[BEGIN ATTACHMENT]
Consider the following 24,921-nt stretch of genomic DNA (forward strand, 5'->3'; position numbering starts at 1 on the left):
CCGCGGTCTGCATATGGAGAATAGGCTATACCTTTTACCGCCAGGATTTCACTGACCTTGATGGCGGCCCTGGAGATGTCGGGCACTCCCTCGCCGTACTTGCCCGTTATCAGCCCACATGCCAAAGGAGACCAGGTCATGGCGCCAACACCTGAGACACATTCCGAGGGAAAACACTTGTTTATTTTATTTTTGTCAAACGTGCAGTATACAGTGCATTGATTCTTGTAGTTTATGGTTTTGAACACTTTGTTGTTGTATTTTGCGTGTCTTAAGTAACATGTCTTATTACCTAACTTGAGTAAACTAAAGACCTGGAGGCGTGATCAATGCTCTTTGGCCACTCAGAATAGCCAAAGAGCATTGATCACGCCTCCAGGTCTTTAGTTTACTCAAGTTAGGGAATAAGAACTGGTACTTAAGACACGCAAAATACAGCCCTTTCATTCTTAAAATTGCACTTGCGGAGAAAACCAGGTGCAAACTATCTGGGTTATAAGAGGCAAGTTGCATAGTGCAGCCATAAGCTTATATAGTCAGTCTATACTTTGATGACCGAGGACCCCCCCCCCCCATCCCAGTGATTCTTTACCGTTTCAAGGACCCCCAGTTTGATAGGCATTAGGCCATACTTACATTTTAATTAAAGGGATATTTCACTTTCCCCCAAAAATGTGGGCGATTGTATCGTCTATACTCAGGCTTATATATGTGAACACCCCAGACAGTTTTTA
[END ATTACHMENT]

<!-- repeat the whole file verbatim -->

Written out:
Consider the following 24,921-nt stretch of genomic DNA (forward strand, 5'->3'; position numbering starts at 1 on the left):
CCGCGGTCTGCATATGGAGAATAGGCTATACCTTTTACCGCCAGGATTTCACTGACCTTGATGGCGGCCCTGGAGATGTCGGGCACTCCCTCGCCGTACTTGCCCGTTATCAGCCCACATGCCAAAGGAGACCAGGTCATGGCGCCAACACCTGAGACACATTCCGAGGGAAAACACTTGTTTATTTTATTTTTGTCAAACGTGCAGTATACAGTGCATTGATTCTTGTAGTTTATGGTTTTGAACACTTTGTTGTTGTATTTTGCGTGTCTTAAGTAACATGTCTTATTACCTAACTTGAGTAAACTAAAGACCTGGAGGCGTGATCAATGCTCTTTGGCCACTCAGAATAGCCAAAGAGCATTGATCACGCCTCCAGGTCTTTAGTTTACTCAAGTTAGGGAATAAGAACTGGTACTTAAGACACGCAAAATACAGCCCTTTCATTCTTAAAATTGCACTTGCGGAGAAAACCAGGTGCAAACTATCTGGGTTATAAGAGGCAAGTTGCATAGTGCAGCCATAAGCTTATATAGTCAGTCTATACTTTGATGACCGAGGACCCCCCCCCCCCATCCCAGTGATTCTTTACCGTTTCAAGGACCCCCAGTTTGATAGGCATTAGGCCATACTTACATTTTAATTAAAGGGATATTTCACTTTCCCCCAAAAATGTGGGCGATTGTATCGTCTATACTCAGGCTTATATATGTGAACACCCCAGACAGTTTTTA